3. Be thankful if you have attained even the smallest knowledge of Christ

[There is no hope whatever for those who, in a Christian land, die ignorant of Christ. But they who know him, have nothing to fear. To them is promised eternal life. When the whole assembly of the ungodly shall be banished from his presence, they shall stand with great boldness'. When the wicked will be crying to the rocks and mountains to fall upon them, the followers of the Lamb will be triumphing in their God. This promise is sure to all the seed. Let Jesus then be more precious to all our souls; let us willingly consent to his being the head of the corner; let us, as lively stones, ever seek to be built up upon him; and, though we should be despised and rejected like him, let us never be ashamed of owning him as all our salvation and all our desire.]

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Luke xxi. 17-19. Ye shall be hated of all men for my name's sake. But there shall not an hair of your head perish. In your patience possess ye your souls.

IN applying to ourselves the addresses of our Lord to his Disciples, we are liable to err, if we do not distinguish between their situation and our own. As far as we are in their circumstances, the application will be just, but no further. They were taught to expect on trying occasions such aid from God, as would entirely supersede the necessity of study on their part but if we should form such expectations, we should only tempt God, and expose his cause to the derision of his enemies. Nevertheless, inasmuch as we are subject to many of the same difficulties with them, we may reasonably hope for the same supports and consolations. Though therefore we willingly concede, that it would be enthusiastic and absurd in us to expect the miraculous influences which were vouchsafed to them, we may regard the words before us as addressed to ourselves. In them we have, I. An alarming declaration—

[Piety has been an object of aversion to fallen man in all agesb Where it has appeared in its most perfect forms, it has been most reviled and persecuted- -It might have been hoped indeed that the glorious effects of Christianity would disarm its enemies: but the enmity of the human heart against God has never appeared so strong, as it has since the establishment of Christianity in the world And to this

hour does a conformity to its precepts call forth the same wrath and bitterness as it did in the Apostle's days. The laws enacted for its support do indeed restrain men from executing all that is in their hearts: but the words of our Lord are still verified in every place; nor can any wisdom or prudence in the professors of religion exempt them from the reproach connected with it. Amongst other reasons for the aversion of men to Christianity in the first ages, a very prominent one was, that it was an unaccommodating religion, and claimed, not only a

a ver. 14, 15.
b 1 John iii. 12. Gal. iv. 29.
c Acts vii. 52. and 1 Cor. iv. 9.

pre-eminence above every other, but an exclusive existence in the world. Had the followers of Jesus been content that his name should have been enrolled among the list of heathen deities, they would have been no more hated than the professors of any other religion: and if at this time the followers of Christ would connive at the existence of other tenets and other practices than those which Christianity enjoins, they would be admired, rather than hated, by an ungodly world. But their exclusive claims in its behalf subject them to the fiercest resentment of those who are hostile to its requisitions. Not content with serving the Lord Jesus Christ themselves, they call upon all others to serve him too, and that at the peril of their souls: hence all who are determined to follow their own ways must, in their own vindication as it were, condemn those who so greatly differ from them: and hence, as long as that difference exists in the world, the enmity excited by it will operate.]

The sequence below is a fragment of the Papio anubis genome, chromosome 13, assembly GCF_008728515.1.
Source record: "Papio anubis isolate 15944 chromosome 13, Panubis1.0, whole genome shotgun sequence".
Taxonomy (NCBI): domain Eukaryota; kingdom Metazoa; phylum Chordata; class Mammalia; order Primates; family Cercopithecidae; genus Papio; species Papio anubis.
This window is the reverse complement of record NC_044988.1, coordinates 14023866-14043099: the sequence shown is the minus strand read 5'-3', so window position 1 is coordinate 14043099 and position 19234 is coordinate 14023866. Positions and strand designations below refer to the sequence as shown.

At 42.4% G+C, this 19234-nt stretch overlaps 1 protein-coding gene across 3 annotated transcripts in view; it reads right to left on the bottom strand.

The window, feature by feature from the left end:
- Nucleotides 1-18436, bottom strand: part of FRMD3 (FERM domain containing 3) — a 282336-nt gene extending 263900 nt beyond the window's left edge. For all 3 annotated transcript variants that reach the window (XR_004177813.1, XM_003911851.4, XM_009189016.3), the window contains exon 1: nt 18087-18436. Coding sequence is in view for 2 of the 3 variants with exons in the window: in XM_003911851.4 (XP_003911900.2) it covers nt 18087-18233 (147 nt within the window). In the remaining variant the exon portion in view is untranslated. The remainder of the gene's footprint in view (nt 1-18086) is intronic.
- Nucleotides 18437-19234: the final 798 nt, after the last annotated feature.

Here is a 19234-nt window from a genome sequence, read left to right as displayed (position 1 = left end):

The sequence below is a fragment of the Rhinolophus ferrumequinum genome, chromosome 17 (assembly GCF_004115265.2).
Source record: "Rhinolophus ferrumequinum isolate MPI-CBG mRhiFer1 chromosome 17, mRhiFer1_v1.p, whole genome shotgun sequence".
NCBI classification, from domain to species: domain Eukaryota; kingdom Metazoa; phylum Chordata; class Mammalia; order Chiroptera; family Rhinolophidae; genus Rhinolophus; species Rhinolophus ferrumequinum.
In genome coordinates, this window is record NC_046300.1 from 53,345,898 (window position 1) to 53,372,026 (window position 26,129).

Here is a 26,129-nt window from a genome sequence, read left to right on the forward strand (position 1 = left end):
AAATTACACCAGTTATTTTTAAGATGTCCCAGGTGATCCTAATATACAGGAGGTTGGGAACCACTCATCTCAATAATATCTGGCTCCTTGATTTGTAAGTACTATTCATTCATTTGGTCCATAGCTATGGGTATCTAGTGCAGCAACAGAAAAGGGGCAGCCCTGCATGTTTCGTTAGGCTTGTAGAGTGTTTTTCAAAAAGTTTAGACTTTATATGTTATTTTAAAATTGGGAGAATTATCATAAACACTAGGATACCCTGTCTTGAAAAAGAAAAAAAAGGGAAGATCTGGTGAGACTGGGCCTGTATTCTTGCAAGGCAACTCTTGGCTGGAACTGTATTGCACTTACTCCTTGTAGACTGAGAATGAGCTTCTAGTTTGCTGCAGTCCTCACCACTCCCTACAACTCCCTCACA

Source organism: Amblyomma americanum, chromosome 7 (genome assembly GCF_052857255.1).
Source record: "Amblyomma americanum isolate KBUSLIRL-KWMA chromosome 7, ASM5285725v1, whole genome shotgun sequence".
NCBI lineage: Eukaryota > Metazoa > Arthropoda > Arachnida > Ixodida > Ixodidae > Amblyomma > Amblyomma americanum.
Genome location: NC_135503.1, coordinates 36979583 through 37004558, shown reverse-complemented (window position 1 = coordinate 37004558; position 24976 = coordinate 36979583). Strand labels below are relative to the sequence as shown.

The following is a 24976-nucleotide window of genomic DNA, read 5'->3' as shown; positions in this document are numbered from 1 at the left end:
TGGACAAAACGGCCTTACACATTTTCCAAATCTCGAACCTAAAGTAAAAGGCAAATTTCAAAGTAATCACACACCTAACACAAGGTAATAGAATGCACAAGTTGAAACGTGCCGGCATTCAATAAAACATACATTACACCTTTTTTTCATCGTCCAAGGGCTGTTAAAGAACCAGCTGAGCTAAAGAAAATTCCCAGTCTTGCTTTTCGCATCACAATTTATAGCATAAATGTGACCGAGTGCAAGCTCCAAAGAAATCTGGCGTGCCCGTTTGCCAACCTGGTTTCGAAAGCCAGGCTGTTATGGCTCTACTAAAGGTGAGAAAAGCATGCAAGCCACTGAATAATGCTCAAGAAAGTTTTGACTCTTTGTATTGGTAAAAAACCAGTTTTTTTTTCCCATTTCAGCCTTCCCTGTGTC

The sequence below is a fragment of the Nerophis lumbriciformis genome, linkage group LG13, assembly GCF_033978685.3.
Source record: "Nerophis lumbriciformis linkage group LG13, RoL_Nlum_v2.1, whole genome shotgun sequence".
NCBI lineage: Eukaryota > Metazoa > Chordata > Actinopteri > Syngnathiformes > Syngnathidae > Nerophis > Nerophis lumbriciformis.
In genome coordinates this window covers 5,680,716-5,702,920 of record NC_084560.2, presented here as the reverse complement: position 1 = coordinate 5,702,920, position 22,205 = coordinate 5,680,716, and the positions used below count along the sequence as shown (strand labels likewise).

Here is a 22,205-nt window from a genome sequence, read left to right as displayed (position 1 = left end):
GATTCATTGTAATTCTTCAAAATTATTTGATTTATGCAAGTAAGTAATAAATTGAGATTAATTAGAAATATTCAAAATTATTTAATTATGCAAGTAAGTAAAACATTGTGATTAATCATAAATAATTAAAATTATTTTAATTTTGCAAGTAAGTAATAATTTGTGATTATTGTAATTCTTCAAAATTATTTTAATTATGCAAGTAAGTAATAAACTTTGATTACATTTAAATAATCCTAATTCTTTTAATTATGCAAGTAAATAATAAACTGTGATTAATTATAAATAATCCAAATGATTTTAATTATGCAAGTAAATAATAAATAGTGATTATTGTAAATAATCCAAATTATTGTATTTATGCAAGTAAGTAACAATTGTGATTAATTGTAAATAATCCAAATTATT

To fortify us against these trials, our Lord graciously gives us,

II. A consoling promise

[The expression used by our Lord was proverbial: it occurs in many other parts of Scripture; and signifies, that no real evil shall arise to the person of whom it is spoken. It cannot mean that he shall experience no trouble; for in the preceding context it is said, that "many shall be put to death:" but it is equivalent to that expression of St. Peter, "Who is he that shall harm you, if ye be followers of that which is good?" and it accords with that promise of God by the Prophet Jeremiah, "Turn ye every one from your evil ways, and I will do you no hurt." Two things are implied in it; namely, that no evil whatever shall accrue to the person but by the express permission of God; and that none shall be inflicted, which shall not be over-ruled for his eternal good.

Little do the world think how much their powers are limited by the special providence of God. They boast of their purposes; but find that "wherein they deal proudly, there is One that is above them," "who disappointeth the devices of the crafty, so that they cannot perform their enterprise." Laban and Esau menaced great things against the defenceless Jacob; but they could effect nothing: and every believer may address his enemies in the words of Christ to Pilate, "Ye can have no power at all against me, except it be given you from above."

The Christian's enemies do indeed often appear to triumph: but it is in appearance only, and not in reality; for they can do nothing which God will not " make to work together for good e Jer. xxv. 5, 6. f Job v. 12.

d 1 Pet. iii. 13.